September 24, 2014
UNITED STATES OF AMERICA,
JOHN TAPLEY, Defendant
Defendant (1) JOHN TAPLEY represented by JON HADDOW, FARRELL, ROSENBLATT & RUSSELL, LEAD ATTORNEY ATTORNEY TO BE NOTICED
Plaintiff USA represented by ANDREW MCCORMACK, OFFICE OF THE U.S. ATTORNEY, LEAD ATTORNEY ATTORNEY TO BE NOTICED., DONALD E. CLARK, U.S. ATTORNEY'S OFFICE, ATTORNEY TO BE NOTICED
John C. Nivison, U.S. Magistrate Judge
This matter is before the Court on Defendants’ Motion to Suppress (ECF No. 11). Through his motion, Defendant seeks to exclude from evidence at trial certain information that law enforcement officials obtained from Defendant’s computer in January 2013. Defendant maintains that although law enforcement conducted the search pursuant to a search warrant, the search was nevertheless unlawful because the evidence used to obtain the warrant was the product of an impermissible warrantless search. As explained below, the recommendation is that the Court deny the motion.
For purposes of the motion to suppress, the parties agree on the following facts: On January 21, 2013, Robert Harriman, a technician employed at a computer repair business in Ellsworth, informed law enforcement that while servicing Defendant’s computer, he detected what appeared to be pictures of pre-teen girls in gymnast uniforms, and a search history that included searches for “non-nude, pre-teen photos” and “pre-teen porn.” Law enforcement (a member of the Ellsworth Police Department) advised Mr. Harriman that the information was insufficient to institute criminal proceedings against Defendant.
Subsequently, Mr. Harriman conducted a further search of Defendant’s computer, and found a computer file that included (a) videos with titles suggesting that the videos contained child pornography, and (b) images that Mr. Harriman believed to constitute child pornography. Mr. Harriman again contacted the Ellsworth Police Department to report his findings. Ellsworth police provided the information to the Hancock County Sheriff’s Office. When Detective Alan Brown of the Sheriff’s Office interviewed Mr. Harriman on January 22, Mr. Harriman informed Detective Brown of the information that he had located on Defendant’s computer. Detective Brown instructed Mr. Harriman to shut down the computer, and then went to Mr. Harriman’s place of business to review the work order. After confirming that Defendant was the owner of the computer, Detective Brown took possession of the computer.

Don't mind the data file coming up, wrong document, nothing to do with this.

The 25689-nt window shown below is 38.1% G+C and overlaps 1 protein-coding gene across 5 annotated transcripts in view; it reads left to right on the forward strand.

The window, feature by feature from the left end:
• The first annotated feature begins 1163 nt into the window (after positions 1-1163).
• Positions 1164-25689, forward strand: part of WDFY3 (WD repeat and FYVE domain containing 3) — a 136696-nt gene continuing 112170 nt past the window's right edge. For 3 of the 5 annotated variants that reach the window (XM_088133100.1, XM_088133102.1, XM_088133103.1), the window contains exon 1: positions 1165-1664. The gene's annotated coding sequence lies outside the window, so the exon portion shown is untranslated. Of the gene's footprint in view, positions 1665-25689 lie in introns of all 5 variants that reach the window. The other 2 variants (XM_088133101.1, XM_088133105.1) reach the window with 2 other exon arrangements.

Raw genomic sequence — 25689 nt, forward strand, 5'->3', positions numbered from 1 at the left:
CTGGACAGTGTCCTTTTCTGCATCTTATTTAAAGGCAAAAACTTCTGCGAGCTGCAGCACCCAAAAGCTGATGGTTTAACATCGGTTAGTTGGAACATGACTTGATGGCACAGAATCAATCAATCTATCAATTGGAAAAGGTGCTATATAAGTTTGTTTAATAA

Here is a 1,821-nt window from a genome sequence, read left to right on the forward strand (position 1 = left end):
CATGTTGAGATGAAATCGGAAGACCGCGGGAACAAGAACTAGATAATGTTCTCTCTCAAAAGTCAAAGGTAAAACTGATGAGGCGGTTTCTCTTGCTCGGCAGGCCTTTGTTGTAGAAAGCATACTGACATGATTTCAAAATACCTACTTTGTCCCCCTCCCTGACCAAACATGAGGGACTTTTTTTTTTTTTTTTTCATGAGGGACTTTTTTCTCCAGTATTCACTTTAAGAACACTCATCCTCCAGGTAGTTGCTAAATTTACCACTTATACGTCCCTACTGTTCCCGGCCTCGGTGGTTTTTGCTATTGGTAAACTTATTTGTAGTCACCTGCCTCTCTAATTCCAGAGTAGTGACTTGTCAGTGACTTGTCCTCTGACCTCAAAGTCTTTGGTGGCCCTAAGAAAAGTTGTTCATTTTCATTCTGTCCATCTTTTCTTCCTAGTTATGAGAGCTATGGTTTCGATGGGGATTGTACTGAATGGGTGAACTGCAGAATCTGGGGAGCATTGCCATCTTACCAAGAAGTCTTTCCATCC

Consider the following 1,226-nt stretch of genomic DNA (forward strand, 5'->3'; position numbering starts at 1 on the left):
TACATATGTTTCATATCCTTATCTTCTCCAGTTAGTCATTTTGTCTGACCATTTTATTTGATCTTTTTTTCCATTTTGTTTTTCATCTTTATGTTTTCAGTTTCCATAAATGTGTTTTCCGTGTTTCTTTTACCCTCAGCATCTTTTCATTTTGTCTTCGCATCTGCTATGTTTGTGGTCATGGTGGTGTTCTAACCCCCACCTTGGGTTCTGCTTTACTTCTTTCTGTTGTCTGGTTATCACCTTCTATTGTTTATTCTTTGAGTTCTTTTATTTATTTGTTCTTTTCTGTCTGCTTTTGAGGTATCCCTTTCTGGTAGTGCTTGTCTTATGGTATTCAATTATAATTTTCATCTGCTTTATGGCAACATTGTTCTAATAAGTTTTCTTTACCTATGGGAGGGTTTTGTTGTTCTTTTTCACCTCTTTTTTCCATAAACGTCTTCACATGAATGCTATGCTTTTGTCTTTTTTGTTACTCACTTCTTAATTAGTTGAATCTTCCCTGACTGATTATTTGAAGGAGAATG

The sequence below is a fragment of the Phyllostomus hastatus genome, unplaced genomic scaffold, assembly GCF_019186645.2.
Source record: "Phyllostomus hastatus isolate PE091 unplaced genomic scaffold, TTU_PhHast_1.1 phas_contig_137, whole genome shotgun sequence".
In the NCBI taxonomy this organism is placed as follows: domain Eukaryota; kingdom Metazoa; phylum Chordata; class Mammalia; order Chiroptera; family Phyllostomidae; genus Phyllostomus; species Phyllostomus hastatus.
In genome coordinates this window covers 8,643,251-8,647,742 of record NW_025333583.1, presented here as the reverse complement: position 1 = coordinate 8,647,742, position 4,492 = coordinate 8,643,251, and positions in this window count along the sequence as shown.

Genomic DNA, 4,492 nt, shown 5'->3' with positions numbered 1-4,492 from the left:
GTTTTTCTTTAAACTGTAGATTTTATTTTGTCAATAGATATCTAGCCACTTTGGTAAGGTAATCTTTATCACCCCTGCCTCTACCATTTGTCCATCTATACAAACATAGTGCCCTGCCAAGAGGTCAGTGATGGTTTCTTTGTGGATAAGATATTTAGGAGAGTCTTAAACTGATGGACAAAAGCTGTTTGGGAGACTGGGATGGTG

With the information provided by Mr. Harriman, Detective Brown requested and obtained a warrant to search Defendant’s computer. Upon execution of the warrant, the Maine State police performed a forensic examination of the computer. The search produced potentially incriminating information.
Defendant contends that although Mr. Harriman is a private citizen, under the circumstances Mr. Harriman’s conduct constitutes government action. Because Mr. Harriman searched Defendant’s computer without a warrant, Defendant argues the search was in violation of Defendant’s Fourth Amendment rights.
The Fourth Amendment does not apply “to a search or seizure, even an unreasonable one, effected by a private individual not acting as an agent of the Government or with the participation or knowledge of any governmental official.” United States v. Jacobsen, 466 U.S. 109, 113 (1984) (quoting Walter v. United States, 447 U.S. 649, 662 (1980) (Blackmun, J., dissenting)). In order to implicate the Fourth Amendment, therefore, a private party must act as a government agent. United States v. Silva, 554 F.3d 13, 18 (1st Cir. 2009).
To determine whether a private individual should be deemed a government agent, the Court must consider (1) “the extent of the government’s role in instigating or participating in the search”; (2) the government’s “intent and the degree of control it exercises over the search and the private party”; and (3) “the extent to which the private party aims primarily to help the government or to serve its own interests.” Id. As the factors demonstrate, the mere fact that a private individual conducts a search after reporting possible criminal conduct to law enforcement does not automatically generate a Fourth Amendment issue. An analysis of the circumstances of each case is required.
Here, the record contains no evidence to suggest that the member of the Ellsworth Police Department with whom Mr. Harriman spoke on January 21 directed, implicitly or explicitly, Mr. Harriman to conduct a further search of Defendant’s computer. Instead, the search was conducted without law enforcement’s knowledge or consent. Law enforcement did not exercise any control over Mr. Harriman or the search, nor did law enforcement give Mr. Harriman any direction before he conducted the search. Furthermore, on this record, one cannot determine that Mr. Harriman’s primary intent was to assist law enforcement. Indeed, Mr. Harriman’s motive is difficult to discern. That is, whether Mr. Harriman searched the computer because of a strong personal belief, a desire to assist law enforcement, or a company policy, is not apparent. None of the relevant factors, therefore, supports the conclusion that Mr. Harriman was acting as a government agent at the time that he performed the search.
Based on the foregoing analysis, the recommendation is that the Court deny Defendant’s Motion to Suppress.